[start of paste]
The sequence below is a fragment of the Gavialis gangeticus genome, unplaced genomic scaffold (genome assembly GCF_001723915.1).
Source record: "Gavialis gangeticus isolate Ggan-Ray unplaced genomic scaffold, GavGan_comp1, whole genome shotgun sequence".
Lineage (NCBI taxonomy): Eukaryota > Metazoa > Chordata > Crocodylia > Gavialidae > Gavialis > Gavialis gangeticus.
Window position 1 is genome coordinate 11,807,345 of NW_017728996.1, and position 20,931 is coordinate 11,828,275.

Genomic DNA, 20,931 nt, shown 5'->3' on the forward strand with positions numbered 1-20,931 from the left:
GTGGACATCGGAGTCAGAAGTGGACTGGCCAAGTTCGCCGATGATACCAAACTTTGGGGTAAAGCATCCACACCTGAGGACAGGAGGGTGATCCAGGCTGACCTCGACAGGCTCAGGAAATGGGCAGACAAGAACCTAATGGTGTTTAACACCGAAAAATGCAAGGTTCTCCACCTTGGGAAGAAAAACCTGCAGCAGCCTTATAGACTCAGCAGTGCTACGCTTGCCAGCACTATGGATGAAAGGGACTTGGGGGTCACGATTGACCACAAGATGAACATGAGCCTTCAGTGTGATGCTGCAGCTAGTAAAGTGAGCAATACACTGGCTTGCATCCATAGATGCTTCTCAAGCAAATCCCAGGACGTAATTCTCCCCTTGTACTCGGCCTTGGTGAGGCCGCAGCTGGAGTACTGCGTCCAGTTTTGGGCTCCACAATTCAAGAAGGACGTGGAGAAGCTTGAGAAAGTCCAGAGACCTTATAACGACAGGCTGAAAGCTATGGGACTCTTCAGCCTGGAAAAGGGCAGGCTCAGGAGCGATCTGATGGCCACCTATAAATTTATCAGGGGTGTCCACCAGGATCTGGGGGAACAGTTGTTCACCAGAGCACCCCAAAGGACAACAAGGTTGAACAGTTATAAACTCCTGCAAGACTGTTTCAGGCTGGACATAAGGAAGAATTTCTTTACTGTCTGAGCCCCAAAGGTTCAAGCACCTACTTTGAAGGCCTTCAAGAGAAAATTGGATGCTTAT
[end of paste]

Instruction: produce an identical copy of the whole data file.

The sequence below is a fragment of the Gavialis gangeticus genome, unplaced genomic scaffold (genome assembly GCF_001723915.1).
Source record: "Gavialis gangeticus isolate Ggan-Ray unplaced genomic scaffold, GavGan_comp1, whole genome shotgun sequence".
Lineage (NCBI taxonomy): Eukaryota > Metazoa > Chordata > Crocodylia > Gavialidae > Gavialis > Gavialis gangeticus.
Window position 1 is genome coordinate 11,807,345 of NW_017728996.1, and position 20,931 is coordinate 11,828,275.

Genomic DNA, 20,931 nt, shown 5'->3' on the forward strand with positions numbered 1-20,931 from the left:
GTGGACATCGGAGTCAGAAGTGGACTGGCCAAGTTCGCCGATGATACCAAACTTTGGGGTAAAGCATCCACACCTGAGGACAGGAGGGTGATCCAGGCTGACCTCGACAGGCTCAGGAAATGGGCAGACAAGAACCTAATGGTGTTTAACACCGAAAAATGCAAGGTTCTCCACCTTGGGAAGAAAAACCTGCAGCAGCCTTATAGACTCAGCAGTGCTACGCTTGCCAGCACTATGGATGAAAGGGACTTGGGGGTCACGATTGACCACAAGATGAACATGAGCCTTCAGTGTGATGCTGCAGCTAGTAAAGTGAGCAATACACTGGCTTGCATCCATAGATGCTTCTCAAGCAAATCCCAGGACGTAATTCTCCCCTTGTACTCGGCCTTGGTGAGGCCGCAGCTGGAGTACTGCGTCCAGTTTTGGGCTCCACAATTCAAGAAGGACGTGGAGAAGCTTGAGAAAGTCCAGAGACCTTATAACGACAGGCTGAAAGCTATGGGACTCTTCAGCCTGGAAAAGGGCAGGCTCAGGAGCGATCTGATGGCCACCTATAAATTTATCAGGGGTGTCCACCAGGATCTGGGGGAACAGTTGTTCACCAGAGCACCCCAAAGGACAACAAGGTTGAACAGTTATAAACTCCTGCAAGACTGTTTCAGGCTGGACATAAGGAAGAATTTCTTTACTGTCTGAGCCCCAAAGGTTCAAGCACCTACTTTGAAGGCCTTCAAGAGAAAATTGGATGCTTAT